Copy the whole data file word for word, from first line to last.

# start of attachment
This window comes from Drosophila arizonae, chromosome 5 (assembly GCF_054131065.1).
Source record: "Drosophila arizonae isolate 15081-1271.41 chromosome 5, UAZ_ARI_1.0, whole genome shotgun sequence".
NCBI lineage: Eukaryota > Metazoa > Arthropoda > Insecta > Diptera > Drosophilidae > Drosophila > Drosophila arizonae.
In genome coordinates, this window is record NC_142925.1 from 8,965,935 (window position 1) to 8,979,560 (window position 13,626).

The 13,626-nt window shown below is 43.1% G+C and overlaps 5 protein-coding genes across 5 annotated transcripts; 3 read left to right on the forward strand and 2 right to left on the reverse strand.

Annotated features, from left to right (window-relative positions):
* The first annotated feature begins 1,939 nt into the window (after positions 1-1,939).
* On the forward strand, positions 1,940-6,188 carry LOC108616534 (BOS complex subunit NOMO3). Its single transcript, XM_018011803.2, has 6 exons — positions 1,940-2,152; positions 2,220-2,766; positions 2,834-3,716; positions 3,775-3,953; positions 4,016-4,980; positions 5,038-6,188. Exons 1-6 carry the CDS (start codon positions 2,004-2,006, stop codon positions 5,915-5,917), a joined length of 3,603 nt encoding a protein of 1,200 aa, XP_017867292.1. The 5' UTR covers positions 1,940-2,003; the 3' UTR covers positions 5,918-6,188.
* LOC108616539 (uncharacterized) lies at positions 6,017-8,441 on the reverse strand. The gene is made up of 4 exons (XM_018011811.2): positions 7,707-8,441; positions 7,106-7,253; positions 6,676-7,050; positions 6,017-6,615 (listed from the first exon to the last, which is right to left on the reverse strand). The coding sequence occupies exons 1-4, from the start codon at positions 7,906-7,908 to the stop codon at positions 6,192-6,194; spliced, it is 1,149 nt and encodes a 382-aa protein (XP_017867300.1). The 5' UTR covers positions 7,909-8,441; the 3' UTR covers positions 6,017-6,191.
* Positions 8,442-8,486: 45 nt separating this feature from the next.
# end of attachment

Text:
This window comes from Drosophila arizonae, chromosome 5 (assembly GCF_054131065.1).
Source record: "Drosophila arizonae isolate 15081-1271.41 chromosome 5, UAZ_ARI_1.0, whole genome shotgun sequence".
NCBI lineage: Eukaryota > Metazoa > Arthropoda > Insecta > Diptera > Drosophilidae > Drosophila > Drosophila arizonae.
In genome coordinates, this window is record NC_142925.1 from 8,965,935 (window position 1) to 8,979,560 (window position 13,626).

The 13,626-nt window shown below is 43.1% G+C and overlaps 5 protein-coding genes across 5 annotated transcripts; 3 read left to right on the forward strand and 2 right to left on the reverse strand.

Annotated features, from left to right (window-relative positions):
* The first annotated feature begins 1,939 nt into the window (after positions 1-1,939).
* On the forward strand, positions 1,940-6,188 carry LOC108616534 (BOS complex subunit NOMO3). Its single transcript, XM_018011803.2, has 6 exons — positions 1,940-2,152; positions 2,220-2,766; positions 2,834-3,716; positions 3,775-3,953; positions 4,016-4,980; positions 5,038-6,188. Exons 1-6 carry the CDS (start codon positions 2,004-2,006, stop codon positions 5,915-5,917), a joined length of 3,603 nt encoding a protein of 1,200 aa, XP_017867292.1. The 5' UTR covers positions 1,940-2,003; the 3' UTR covers positions 5,918-6,188.
* LOC108616539 (uncharacterized) lies at positions 6,017-8,441 on the reverse strand. The gene is made up of 4 exons (XM_018011811.2): positions 7,707-8,441; positions 7,106-7,253; positions 6,676-7,050; positions 6,017-6,615 (listed from the first exon to the last, which is right to left on the reverse strand). The coding sequence occupies exons 1-4, from the start codon at positions 7,906-7,908 to the stop codon at positions 6,192-6,194; spliced, it is 1,149 nt and encodes a 382-aa protein (XP_017867300.1). The 5' UTR covers positions 7,909-8,441; the 3' UTR covers positions 6,017-6,191.
* Positions 8,442-8,486: 45 nt separating this feature from the next.